The Trans-European Network: the EU solution to support the European internal market
…a set of infrastructures aiming to connect all EU countries in the coming years: the Port of Livorno is at the heart of the project.
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The Trans-European transport networks (TEN-T) are a set of infrastructures designed to create a single European transport area based on a single, comprehensive, integrated and multimodal trans-European network between land, sea and air transport, which includes and connects all EU member states in an intermodal and interoperable manner.
The TEN network promotes the integration of European countries, contributes to the growth of the European internal market and to employment, while pursuing environmental and sustainable development goals.
The European policy for trans-European transport networks was created in 1993 based on Title XVI, Articles 170 to 172, of the Treaty on the Functioning of the European Union. In 2009, a substantial revision was initiated, leading to a new legislative framework that came into force in 2014.
The European Union’s new orientation for the development of the trans-European transport network envisages the creation of a TEN-T network with two levels:
– the Comprehensive Network, to be completed by 2050, which aims to ensure full connectivity for all regions of the EU;
– the Core Network, an EU-wide core network (to be in place by 2030) that consists of those parts of the comprehensive network that are of the highest strategic importance for the EU. The Core Network corridors must include at least three different modes of transport, cross at least three Member States and provide access to seaports.
The Core Network is divided into nine main corridors: 2 north-south corridors, 3 east-west corridors and 4 diagonal corridors.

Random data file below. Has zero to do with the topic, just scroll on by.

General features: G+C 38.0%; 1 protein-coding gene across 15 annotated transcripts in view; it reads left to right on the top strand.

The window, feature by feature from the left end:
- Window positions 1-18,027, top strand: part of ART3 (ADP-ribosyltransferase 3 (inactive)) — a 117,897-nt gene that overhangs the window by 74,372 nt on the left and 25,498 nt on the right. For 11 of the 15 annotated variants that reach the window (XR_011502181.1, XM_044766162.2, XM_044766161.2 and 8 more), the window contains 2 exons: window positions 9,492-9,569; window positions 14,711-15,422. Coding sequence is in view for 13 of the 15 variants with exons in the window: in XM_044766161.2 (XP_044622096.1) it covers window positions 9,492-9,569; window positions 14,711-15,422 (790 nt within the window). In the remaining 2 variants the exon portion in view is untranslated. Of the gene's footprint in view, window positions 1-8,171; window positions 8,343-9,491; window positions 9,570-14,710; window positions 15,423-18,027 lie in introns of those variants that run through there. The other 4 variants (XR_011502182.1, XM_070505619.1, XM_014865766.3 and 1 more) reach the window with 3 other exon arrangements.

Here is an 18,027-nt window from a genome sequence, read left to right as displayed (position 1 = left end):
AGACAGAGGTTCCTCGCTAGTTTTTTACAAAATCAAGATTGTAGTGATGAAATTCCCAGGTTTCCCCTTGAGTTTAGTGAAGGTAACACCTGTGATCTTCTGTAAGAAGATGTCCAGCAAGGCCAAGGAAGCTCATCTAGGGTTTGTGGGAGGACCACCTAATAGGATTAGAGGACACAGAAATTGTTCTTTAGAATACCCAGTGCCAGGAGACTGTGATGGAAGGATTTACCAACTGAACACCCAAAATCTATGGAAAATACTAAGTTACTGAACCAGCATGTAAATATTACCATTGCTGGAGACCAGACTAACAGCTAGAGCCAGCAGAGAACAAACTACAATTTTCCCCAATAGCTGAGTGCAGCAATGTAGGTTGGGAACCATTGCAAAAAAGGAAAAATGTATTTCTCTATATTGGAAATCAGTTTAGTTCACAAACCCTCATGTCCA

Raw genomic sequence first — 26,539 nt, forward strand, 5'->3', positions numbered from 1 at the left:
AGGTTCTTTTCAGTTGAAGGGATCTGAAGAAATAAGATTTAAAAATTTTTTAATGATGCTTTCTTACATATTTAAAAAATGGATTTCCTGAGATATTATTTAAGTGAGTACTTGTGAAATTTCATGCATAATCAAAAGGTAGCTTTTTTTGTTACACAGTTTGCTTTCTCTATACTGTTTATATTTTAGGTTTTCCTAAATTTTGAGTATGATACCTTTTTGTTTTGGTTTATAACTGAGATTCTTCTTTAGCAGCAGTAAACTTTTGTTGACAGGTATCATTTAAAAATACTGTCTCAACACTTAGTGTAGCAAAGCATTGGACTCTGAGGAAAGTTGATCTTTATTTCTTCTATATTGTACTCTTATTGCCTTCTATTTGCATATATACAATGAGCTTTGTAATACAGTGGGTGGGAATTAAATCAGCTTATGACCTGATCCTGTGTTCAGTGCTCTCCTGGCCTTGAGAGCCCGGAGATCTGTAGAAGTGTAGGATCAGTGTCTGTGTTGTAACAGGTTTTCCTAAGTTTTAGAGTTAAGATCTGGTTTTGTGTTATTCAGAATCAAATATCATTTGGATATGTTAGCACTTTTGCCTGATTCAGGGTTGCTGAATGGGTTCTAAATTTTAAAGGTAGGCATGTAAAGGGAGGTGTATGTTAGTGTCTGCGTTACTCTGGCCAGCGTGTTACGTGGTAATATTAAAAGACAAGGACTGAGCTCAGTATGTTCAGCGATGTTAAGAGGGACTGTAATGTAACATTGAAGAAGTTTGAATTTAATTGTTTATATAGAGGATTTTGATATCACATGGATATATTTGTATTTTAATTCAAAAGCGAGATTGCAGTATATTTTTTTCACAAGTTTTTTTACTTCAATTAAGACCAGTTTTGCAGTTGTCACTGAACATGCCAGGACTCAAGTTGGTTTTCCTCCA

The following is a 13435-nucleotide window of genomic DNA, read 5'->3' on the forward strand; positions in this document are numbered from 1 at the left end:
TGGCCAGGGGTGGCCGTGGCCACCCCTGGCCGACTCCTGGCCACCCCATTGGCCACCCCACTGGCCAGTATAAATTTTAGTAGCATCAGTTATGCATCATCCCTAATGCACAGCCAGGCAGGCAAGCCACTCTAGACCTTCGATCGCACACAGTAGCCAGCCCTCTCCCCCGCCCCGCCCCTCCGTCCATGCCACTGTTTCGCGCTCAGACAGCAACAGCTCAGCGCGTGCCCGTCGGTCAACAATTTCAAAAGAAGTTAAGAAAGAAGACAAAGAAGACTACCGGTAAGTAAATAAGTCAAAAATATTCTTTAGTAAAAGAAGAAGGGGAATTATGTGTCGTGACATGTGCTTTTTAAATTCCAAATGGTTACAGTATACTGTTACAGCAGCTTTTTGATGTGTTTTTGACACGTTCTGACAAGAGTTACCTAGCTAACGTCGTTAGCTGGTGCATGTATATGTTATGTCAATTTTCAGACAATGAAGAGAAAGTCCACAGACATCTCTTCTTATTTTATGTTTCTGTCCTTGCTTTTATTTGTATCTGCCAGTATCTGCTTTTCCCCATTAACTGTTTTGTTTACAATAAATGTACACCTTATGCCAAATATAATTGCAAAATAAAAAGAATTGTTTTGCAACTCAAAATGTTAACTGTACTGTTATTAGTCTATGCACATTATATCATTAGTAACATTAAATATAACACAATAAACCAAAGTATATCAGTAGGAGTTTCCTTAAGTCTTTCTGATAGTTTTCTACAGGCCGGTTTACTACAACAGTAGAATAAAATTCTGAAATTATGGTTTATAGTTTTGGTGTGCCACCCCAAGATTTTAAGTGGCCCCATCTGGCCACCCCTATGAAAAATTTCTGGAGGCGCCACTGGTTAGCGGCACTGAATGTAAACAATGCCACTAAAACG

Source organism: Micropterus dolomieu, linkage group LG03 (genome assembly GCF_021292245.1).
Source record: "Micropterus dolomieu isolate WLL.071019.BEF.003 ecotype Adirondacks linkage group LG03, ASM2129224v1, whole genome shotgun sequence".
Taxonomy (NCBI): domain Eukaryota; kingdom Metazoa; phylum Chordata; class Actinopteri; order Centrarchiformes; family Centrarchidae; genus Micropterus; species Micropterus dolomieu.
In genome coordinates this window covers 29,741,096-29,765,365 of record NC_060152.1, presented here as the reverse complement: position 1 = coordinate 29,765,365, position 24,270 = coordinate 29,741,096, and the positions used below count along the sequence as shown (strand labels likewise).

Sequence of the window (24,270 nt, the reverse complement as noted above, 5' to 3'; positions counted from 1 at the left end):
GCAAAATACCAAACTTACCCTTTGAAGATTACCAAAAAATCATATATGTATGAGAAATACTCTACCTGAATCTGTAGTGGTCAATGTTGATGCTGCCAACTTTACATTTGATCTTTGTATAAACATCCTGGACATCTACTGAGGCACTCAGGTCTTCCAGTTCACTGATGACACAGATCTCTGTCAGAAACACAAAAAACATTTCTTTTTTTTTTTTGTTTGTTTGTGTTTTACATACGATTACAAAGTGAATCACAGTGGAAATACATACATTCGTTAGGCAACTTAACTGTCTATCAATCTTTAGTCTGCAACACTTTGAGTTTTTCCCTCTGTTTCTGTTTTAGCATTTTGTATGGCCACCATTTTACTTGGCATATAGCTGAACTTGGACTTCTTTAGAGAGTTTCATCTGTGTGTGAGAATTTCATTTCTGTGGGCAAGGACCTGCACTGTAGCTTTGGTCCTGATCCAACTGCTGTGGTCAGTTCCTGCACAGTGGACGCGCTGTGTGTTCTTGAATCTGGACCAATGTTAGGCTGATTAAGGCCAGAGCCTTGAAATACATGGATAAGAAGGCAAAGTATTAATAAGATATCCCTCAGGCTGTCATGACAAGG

Italy is in a strategic position as it is covered by four corridors (Baltic-Adriatic; Scandinavian-Mediterranean; Rhine-Alps; Mediterranean) which include 9 urban nodes, 11 airports, 14 seaports, 5 river ports and 15 dry ports.
The motorways of the sea represent the maritime dimension of the trans-European transport networks and contribute to the creation of a European maritime transport space without barriers.
As outlined in the detailed implementation plan submitted by the European coordinator of the Motorways of the Sea, there are 79 seaports (core ports) located in the Core Network corridors, representing two thirds of the total European port traffic (about 2.5 billion tonnes).
The new EU Regulation 1315/2013 on TEN-T networks identifies the following core ports for Italy: Ancona, Augusta, Bari, Cagliari, Civitavecchia, Genoa, Goia Tauro, La Spezia, Livorno, Naples, Palermo, Ravenna, Taranto, Trieste and Venice.
Did you know that….
The Port of Livorno has been included in the restricted list of strategic and priority ports by the European Commission (core port) since the establishment of the Core Network (2013). This is due to its traffic volumes and its strategic position in the Mediterranean Sea.
The Port of Livorno is a multipurpose port, i.e. it is equipped with infrastructures and means enabling it to receive any type of ship and to handle any category of goods and any type of traffic (LO-LO, RO-RO, liquid and dry bulk, new vehicles, cruises, ferries, forest products, machinery, etc.).
As reported by Assoporti (data for 2019) if we look at the total movement in tonnes, the Port of Livorno is in third place among Italian ports with almost 37 million tonnes of goods, of which almost half are Ro-Ro traffic.
In 2021 the port handled 34.3 million tonnes of goods, marking an increase of 8.1% over 2020, substantially realigning with the pre-pandemic values of 2019.
In 2021, 791.000 twenty-foot containers (TEUs) were handled, an increase of 10.5% over 2020 and +0.2% over 2019. Among the full containers, exports grew (+18.5%) while landings were slightly down (-1.2%). Rolling cargo traffic also performed well, with movements of almost 510 thousand vehicles, just 8,800 thousand units less than in 2019 (-1.7%).
On forest products, another core business of the port, there is a +7.5% on 2020 and +8.7% on 2019. 1.78 million tonnes of cellulose were handled in break bulk. For new cars, the port handled 467,000 vehicles between January and December. Traffic levels for 2020 were well exceeded, compared to which the port recorded an 8.6% increase. (data source: ANSA)
Port of Livorno – Main traffic indicators (2021/2020)